Chicago’s Joel Quenneville, Vancouver’s Alain Vigneault Show Differences Between Championship Mindset and Losers

After the Chicago Blackhawks blasted the Vancouver Canucks 7-1 on Saturday night, Canucks head coach Alain Vigneault offered the following comments:

He had issues with the Blackhawks skating their first power play unit in the third period, and felt that the defending champions took liberties at his team’s expense. His later comments included the following:

“We basically embarrassed ourselves tonight in front of our fans, and they did everything they could tonight to rub it in our face… 6-0 and they throw theirĀ numberĀ one power play unit [out there] when it’s a 5-on-3. They have every right to do that. They did it. They were pushing it, and they did.”


To contrast, here are comments from Chicago coach Joel Quenneville after his team got blasted 7-2 by the Calgary Flames on Friday night, a game in which Flames captain Jarome Iginla had a hat trick.

Does anyone else notice some very distinct differences?

Vancouver continues to have one of the best regular season teams in the NHL, but fails on an annual basis once the postseason begins. If these two interviews are anything, they show the overwhelming difference between a coach with a ring and one that hopes his team will win him one at some point.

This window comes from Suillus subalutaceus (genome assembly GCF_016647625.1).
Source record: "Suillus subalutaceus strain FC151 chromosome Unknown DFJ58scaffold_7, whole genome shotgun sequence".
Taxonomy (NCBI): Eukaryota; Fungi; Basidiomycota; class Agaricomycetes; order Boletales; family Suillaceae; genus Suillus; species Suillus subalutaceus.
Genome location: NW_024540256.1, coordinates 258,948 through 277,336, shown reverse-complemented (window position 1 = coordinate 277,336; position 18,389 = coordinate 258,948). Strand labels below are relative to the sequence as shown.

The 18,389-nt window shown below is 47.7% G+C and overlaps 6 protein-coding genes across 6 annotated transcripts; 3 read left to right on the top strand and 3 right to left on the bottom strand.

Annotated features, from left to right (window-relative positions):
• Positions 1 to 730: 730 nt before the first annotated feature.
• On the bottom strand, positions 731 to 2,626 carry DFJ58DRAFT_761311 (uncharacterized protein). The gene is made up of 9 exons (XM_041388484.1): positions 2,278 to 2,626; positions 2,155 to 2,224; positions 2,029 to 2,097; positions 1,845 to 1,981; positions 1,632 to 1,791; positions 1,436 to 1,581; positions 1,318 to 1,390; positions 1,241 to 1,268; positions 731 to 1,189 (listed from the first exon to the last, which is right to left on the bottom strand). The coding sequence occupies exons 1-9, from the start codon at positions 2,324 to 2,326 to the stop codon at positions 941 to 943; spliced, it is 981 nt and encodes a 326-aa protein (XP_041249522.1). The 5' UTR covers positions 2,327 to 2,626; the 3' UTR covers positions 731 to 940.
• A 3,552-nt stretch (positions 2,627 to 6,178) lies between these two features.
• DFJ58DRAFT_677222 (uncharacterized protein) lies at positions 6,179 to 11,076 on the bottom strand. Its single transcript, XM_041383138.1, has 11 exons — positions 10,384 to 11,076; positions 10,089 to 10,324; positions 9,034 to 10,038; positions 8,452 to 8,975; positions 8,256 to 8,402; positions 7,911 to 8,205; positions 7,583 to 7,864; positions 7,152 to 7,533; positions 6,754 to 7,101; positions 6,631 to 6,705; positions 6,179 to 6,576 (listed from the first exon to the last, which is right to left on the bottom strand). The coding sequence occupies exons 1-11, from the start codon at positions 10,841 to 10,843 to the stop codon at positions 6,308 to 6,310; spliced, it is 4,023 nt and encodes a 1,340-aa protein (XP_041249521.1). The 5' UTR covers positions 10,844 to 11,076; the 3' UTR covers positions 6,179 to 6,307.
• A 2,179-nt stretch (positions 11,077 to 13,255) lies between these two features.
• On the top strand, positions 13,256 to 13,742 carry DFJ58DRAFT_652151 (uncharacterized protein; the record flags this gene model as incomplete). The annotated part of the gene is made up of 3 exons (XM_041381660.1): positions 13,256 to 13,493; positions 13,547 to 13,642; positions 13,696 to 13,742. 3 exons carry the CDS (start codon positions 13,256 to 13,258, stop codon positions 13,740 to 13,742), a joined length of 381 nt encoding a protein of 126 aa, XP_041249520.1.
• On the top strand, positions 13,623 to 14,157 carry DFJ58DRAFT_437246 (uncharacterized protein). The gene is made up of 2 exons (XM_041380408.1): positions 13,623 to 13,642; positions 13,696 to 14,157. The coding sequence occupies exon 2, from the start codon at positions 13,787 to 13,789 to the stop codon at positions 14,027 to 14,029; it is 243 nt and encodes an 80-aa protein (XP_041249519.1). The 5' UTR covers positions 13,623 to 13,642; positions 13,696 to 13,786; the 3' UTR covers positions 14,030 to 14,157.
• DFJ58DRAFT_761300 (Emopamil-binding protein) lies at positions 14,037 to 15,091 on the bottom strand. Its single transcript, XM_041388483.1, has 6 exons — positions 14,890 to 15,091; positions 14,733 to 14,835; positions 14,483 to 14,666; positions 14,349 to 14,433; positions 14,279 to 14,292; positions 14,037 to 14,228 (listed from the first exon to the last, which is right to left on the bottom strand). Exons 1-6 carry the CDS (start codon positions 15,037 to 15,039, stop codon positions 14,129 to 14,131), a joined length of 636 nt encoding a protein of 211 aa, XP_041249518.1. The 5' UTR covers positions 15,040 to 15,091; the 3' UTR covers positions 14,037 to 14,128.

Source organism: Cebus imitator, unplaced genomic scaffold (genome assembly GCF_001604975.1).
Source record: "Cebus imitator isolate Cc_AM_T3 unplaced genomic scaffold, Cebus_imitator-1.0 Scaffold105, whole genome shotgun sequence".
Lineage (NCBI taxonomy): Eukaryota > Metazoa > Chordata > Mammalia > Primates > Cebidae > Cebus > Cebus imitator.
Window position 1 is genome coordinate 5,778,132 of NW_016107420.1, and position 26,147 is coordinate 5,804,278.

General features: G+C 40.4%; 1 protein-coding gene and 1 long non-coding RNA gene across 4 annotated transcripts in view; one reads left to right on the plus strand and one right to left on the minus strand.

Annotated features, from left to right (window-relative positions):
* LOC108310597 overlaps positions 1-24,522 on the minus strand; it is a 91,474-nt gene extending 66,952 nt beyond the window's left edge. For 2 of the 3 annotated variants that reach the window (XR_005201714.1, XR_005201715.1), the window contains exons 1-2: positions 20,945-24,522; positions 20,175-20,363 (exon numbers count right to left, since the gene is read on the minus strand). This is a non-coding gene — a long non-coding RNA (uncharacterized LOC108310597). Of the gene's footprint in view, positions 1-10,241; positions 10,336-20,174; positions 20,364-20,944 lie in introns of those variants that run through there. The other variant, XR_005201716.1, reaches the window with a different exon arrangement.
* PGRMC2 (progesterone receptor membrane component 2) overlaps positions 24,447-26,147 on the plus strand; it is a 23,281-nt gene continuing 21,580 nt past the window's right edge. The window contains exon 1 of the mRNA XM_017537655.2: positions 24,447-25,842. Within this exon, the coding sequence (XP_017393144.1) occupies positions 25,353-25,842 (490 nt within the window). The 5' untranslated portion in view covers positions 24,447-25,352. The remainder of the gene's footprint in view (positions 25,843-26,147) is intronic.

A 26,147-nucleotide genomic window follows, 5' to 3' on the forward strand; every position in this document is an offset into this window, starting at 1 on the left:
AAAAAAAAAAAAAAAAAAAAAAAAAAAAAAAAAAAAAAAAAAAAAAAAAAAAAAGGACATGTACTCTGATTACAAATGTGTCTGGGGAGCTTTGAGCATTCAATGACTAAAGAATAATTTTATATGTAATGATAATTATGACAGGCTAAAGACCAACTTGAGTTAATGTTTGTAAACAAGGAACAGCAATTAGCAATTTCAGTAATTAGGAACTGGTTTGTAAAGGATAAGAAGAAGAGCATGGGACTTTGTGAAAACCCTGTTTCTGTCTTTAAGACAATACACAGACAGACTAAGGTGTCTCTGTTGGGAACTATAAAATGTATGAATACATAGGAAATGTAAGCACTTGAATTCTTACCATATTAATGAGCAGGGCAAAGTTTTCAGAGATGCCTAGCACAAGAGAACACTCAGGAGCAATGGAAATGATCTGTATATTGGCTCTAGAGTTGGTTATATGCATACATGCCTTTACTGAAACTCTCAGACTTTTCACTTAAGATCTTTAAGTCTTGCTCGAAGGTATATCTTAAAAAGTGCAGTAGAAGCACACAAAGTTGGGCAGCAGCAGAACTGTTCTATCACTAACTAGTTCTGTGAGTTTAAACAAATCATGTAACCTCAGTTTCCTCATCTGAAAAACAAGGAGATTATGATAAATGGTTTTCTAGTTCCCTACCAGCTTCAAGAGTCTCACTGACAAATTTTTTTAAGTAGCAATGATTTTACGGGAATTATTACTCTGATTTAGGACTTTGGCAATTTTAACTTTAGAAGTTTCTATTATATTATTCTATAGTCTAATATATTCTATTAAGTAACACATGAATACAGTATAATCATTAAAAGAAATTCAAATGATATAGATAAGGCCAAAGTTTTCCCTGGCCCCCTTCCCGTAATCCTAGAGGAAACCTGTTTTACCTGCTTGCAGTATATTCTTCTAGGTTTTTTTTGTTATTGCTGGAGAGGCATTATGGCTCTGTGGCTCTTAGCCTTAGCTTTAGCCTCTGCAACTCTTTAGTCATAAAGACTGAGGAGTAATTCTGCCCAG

Vigneault, just as he did after the Canucks were eliminated by the Hawks in the playoffs, made excuses. On Saturday night, the Blackhawks were rude and took advantage of his team. Yes, the same Blackhawks that started their backup goalie and had allowed a touchdown the night before.

Nobody in the media asked Vigneault if the roles were reversed, what his approach would have been to a game against a rival if his team was playing well.

The Blackhawks have been inconsistent the entire season and have, on occasion, struggled to hold onto leads. After his team didn’t get off the bus on Friday night, Queneville didn’t say the Flames were poor hosts for skating their captain in the third period; he took his team to task for not performing. Quenneville, unlike Vigneault, held his team accountable and, in his continuing effort to get 60 minutes of hockey from his roster per night, skated his full roster in the third period in Vancouver.

If Vigneault wants an apology after last night, he should start at Roberto Luongo’s locker, not looking down the hall at Quenneville.

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